Lost & Found OO

Lost & Found OO

The story of OO until today is both depressing and promising at the same time. The clue of the whole story is minimizing complexity. The story began somewhere in 1960’s (or a bit earlier) in Norway. They developed SIMULA programming language. This language was aimed at creating simulation modes. Simula (as far as I know) hade the idea of class and object, that had services and their internal implementation. This 2-layer implementation reduces complexity and facilitated a close and easy real world models.

Second step was the Xerox ParcPlace project and the down of Smalltalk. Alan Kay and his colleagues hade strong influence from Simula. They created a language that made possible to create a program with very natural mapping to reality – call simulation. The model behaved like the real word – but abstracts such. At the change on the decade from 1980’s to 1990’s the OO –programming had extended to design and analysis. This meant a breakthrough of the real OO. The pioneer both Grady Booch and Peter Coad wrote about the quality change from functional decomposition to objects collaboration. This meant a magnitude size simplification into the model itself. This is how far we reached on this road. Then economical climate went though rapid change – first exploration and then dramatic collapse. These change with the emerge of internet destroyed the small masse of intelligence that hadn’t grown to critical size yet. The change from Smalltalk to it fake copy called Java corrupted the implementation possibilities. The expansion of the usage of Java did not have any possibility to carry on the fundamental and complex change in thinking and a lot of people started to use Java in the way they had used 3GL such as Pascal and especially C. This started to muddy the water of the originally so clear and refreshing spring on OO. These people did not know and/or understand the crucial principles of OO behind the languages. Then these people go into trouble using these languages in a wrong way. There were attempts to ease their path to OO. One most sad example was Ivar Jacobsson “use cases”. This actually mislead people more by telling that OO is ease after all and NOW I can understand this. Peter Coad wrote a column in JOOP abut this named: “Use Cases considered harmful”. This article is still completely valid. When OO started to gain momentum came the next hit. This time it came from legacy people. They had a big need to emphasis the they are not obsolete and OO is not actually nothing new. This group introduce once again the concept of component and then they started to claim that their old C or Cobol applications had as components as objects . Of course this was completely untrue, but there were a lot of people in the field that had different kind of interests to support this fake.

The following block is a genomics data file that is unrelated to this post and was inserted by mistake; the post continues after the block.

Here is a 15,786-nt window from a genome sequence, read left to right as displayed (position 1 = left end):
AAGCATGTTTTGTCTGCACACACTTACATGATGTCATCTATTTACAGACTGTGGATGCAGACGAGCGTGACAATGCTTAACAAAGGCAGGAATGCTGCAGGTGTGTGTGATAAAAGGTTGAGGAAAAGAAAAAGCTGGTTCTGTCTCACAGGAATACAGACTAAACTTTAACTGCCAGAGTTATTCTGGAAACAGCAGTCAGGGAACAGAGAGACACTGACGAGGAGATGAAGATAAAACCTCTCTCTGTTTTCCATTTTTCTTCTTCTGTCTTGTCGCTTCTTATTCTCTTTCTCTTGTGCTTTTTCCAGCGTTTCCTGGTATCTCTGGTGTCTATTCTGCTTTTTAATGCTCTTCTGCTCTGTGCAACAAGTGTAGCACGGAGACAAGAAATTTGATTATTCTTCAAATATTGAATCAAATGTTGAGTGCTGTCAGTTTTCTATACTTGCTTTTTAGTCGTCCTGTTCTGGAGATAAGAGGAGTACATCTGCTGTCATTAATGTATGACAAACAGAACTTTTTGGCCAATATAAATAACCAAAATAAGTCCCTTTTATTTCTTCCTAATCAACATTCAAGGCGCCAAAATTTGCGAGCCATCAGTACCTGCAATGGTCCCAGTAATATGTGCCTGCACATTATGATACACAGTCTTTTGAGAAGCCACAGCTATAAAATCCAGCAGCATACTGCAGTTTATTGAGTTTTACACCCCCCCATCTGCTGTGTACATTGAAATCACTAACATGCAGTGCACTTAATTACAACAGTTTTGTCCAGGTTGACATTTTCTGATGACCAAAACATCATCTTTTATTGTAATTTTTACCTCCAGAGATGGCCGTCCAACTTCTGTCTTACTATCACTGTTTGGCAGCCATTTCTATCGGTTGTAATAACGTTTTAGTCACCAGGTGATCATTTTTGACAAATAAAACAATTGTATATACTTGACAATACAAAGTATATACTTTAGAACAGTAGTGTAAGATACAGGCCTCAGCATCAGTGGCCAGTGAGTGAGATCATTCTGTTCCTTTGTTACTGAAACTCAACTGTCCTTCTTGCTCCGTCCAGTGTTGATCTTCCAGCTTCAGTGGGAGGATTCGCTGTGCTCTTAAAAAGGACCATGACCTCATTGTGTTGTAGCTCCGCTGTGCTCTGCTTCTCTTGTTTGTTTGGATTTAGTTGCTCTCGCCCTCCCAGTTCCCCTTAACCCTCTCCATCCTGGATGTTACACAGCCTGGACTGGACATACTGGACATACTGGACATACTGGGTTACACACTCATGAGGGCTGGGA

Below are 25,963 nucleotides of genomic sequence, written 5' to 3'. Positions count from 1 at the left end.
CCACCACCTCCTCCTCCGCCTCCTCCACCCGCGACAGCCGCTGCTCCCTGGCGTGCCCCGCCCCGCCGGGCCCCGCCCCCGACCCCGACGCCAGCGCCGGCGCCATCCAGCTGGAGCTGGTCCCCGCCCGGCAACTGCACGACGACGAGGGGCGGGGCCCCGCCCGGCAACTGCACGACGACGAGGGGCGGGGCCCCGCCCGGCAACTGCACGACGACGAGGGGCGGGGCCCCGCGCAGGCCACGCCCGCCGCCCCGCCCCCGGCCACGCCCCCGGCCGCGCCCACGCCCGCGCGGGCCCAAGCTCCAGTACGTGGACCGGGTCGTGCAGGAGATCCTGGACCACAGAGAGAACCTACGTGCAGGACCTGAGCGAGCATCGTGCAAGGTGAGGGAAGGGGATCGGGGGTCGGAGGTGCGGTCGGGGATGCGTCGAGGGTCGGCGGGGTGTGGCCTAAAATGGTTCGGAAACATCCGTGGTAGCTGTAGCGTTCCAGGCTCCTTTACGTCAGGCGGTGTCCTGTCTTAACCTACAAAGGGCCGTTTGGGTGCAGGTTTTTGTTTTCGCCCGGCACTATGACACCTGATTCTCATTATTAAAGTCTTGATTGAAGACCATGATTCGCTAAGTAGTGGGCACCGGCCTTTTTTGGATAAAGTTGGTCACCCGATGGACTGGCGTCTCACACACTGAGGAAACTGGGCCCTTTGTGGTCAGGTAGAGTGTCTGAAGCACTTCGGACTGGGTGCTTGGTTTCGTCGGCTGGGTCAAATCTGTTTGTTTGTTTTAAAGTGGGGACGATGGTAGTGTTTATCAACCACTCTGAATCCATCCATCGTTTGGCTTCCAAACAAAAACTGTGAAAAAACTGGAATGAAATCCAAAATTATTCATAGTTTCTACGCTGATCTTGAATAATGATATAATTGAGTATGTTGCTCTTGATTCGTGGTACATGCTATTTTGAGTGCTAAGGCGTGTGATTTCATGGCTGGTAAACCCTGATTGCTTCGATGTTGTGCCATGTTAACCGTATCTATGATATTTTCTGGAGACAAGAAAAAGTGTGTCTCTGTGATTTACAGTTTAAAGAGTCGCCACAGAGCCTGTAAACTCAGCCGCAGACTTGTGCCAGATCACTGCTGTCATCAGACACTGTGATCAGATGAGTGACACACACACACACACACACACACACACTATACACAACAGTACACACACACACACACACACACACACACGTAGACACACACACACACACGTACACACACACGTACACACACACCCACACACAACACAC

The next blow came from unexpected direction and was called pattern. Patterns as such are actually a good thing in principle but at the same time they are very tricky thing. The sad thing about the Gang of Four book was that It transferred the focus to small detain on GU and not to domain implementation where it should have definitely gone.Now the idea and focus of simulation model representing the complexity minimum shortcut from reality to model was lost. The idea of object encapsulation still remain but was substantially weekend.

Then came the web bubble that pursted and a lot of experienced knowledge disappeared. The final los happened when for some reason OO was too complicated to attract older people with functional decomposition and relational db background all OO aspects were denied. This way even as people use OO languages they actually have degenerated to two layer architectures with “main program” and the behavior that should have been constructed as collaboration of object with characteristics and behavior borrowed directly from reality they diminished just a representatives of a row in a relational database. Now processes and SOA with their stateless services and “orchestration” is exactly this.

One couldn’t come further from Booch’s and Coad’s OO that this –actually nothing is left.

The genuine OO with logical 3-tier architecture and a clear separation of application ( ie. user workflows) and domain logic is in the absolute minimum of the solution space for all behavior that is equivalent with deterministic Turing machine. I hope that we are near that day when the lost treasure is found again.

See: Grady Booch: Object oriented design Second edition p: 16-20 ? and

Peter Coat Object Oriented Analysis chapter 1.3. Analysis Methods (p: 18 -36)


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